Bronx church says landmarks status a curse, not a blessing

“This was the worst possible news I could have heard,” said the church's pastor

New York /
Apr.April 04, 2016 01:42 PM

Landmarks status? God no. A cash-strapped Bronx church says the designation would create a financial hardship if it were to perform repairs or renovations.

The Landmarks Preservation Commission scheduled a vote next week for the possible designation of the exterior of the Immaculate Conception Church at 389 East 150th Street in Melrose.

If the commission does designate the church — the current structure opened in 1888 — work on the exterior would need LPC approval.

“This was the worst possible news I could have heard,” Rev. Francis Skelly, the church’s pastor, told the New York Times. “The landmarks commission doesn’t care about people, they care about buildings. We are an immigrant parish. Financially, we break even. But we’re always a boiler explosion away from being in financial trouble.”

Immaculate Conception, which serves a congregation of 1,200, has yet to find the funds for the church’s cooper steeple, which has been in disrepair for 20 years, the newspaper reported.

A LPC spokesperson told the Times there were state funds and private grants available to help with repair and renovation costs. [NYT]Dusica Sue Malesevic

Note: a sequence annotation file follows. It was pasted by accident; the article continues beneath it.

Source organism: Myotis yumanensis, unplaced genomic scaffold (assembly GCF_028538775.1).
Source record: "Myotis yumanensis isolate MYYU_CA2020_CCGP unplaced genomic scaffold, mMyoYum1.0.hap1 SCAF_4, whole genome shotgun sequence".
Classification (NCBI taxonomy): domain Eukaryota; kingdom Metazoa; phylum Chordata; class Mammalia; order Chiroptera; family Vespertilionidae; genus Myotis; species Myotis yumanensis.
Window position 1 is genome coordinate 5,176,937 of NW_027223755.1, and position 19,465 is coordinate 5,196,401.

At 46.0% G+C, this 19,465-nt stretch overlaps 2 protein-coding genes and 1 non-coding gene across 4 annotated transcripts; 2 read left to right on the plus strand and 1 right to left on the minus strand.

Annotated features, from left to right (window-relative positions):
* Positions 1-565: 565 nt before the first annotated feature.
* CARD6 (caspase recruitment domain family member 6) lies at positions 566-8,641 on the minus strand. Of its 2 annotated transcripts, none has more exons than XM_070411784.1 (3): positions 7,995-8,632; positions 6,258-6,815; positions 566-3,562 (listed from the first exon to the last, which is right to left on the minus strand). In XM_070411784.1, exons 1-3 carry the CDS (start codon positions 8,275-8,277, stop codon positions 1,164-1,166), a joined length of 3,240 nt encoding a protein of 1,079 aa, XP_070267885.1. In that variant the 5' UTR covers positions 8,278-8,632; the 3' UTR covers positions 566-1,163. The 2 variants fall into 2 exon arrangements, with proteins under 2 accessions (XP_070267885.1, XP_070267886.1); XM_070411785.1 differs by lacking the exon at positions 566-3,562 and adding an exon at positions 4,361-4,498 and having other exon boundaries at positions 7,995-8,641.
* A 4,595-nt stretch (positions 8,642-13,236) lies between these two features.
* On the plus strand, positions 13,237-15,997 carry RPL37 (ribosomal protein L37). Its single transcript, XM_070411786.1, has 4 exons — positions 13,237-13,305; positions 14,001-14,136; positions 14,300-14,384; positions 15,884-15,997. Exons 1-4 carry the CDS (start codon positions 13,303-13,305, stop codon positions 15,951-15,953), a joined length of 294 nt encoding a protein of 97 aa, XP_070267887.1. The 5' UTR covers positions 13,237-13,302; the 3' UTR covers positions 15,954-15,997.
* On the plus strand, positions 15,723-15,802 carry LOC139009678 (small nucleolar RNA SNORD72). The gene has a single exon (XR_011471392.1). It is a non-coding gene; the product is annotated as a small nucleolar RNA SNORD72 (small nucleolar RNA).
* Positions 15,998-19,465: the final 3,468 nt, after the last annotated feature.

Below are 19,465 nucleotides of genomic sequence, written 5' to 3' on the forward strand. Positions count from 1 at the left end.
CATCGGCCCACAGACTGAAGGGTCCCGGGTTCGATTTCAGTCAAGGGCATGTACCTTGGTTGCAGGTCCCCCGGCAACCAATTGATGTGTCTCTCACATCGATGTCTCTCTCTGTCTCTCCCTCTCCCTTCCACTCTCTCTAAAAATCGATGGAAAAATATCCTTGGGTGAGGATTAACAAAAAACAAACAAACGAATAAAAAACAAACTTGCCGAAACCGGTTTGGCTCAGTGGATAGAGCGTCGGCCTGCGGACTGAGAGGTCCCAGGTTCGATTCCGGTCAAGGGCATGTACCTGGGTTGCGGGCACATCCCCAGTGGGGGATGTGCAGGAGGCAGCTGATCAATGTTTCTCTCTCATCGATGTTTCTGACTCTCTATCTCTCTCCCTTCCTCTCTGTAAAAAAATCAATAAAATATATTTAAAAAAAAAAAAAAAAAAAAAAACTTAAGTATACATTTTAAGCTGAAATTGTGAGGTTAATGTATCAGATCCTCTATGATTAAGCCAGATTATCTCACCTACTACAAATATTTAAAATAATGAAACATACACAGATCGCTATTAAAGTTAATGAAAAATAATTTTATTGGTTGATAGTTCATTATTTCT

Related Articles

arrow_forward_ios
The Strand Bookstore and store owner Nancy Bass Wyden (Credit: Getty Images)
Over owner’s protests, city landmarks Strand bookstore
Over owner’s protests, city landmarks Strand bookstore
Revamped design for 550 Madison receives Landmarks’ approval
Revamped design for 550 Madison receives Landmarks’ approval
Revamped design for 550 Madison receives Landmarks’ approval
The Top 10 preservation fights of 2018
The Top 10 preservation fights of 2018
The Top 10 preservation fights of 2018
A rendering of 250 Water Street, Landmarks Preservation Commission chair Sarah Carroll and Howard Hughes Corporation CEO David O’Reilly (Center for Architecture, The Howard Hughes Corporation/SOM)
Howard Hughes told to further refine Seaport tower proposal
Howard Hughes told to further refine Seaport tower proposal
Howard Hughes Corporation CEO David O’Reilly and 250 Water Street (The Howard Hughes Corporation/SOM)
Critics look down on shorter 250 Water Street
Critics look down on shorter 250 Water Street
Previous rendering of 250 Water Street (left) and a new rendering (right) with Howard Hughes Corporation CEO David O’Reilly (The Howard Hughes Corporation/SOM)
Howard Hughes hopes smaller Seaport project will work this time
Howard Hughes hopes smaller Seaport project will work this time
The Down Town Association at 60-64 Pine Street (Wikipedia Commons, iStock/Illustration by Alexis Manrodt for The Real Deal)
Down Town Association files for bankruptcy
Down Town Association files for bankruptcy
The Strand’s building could become an official landmark despite owner’s opposition
The Strand’s building could become an official landmark despite owner’s opposition
The Strand’s building could become an official landmark despite owner’s opposition
arrow_forward_ios

The Deal's newsletters give you the latest scoops, fresh headlines, marketing data, and things to know within the industry.

Loading...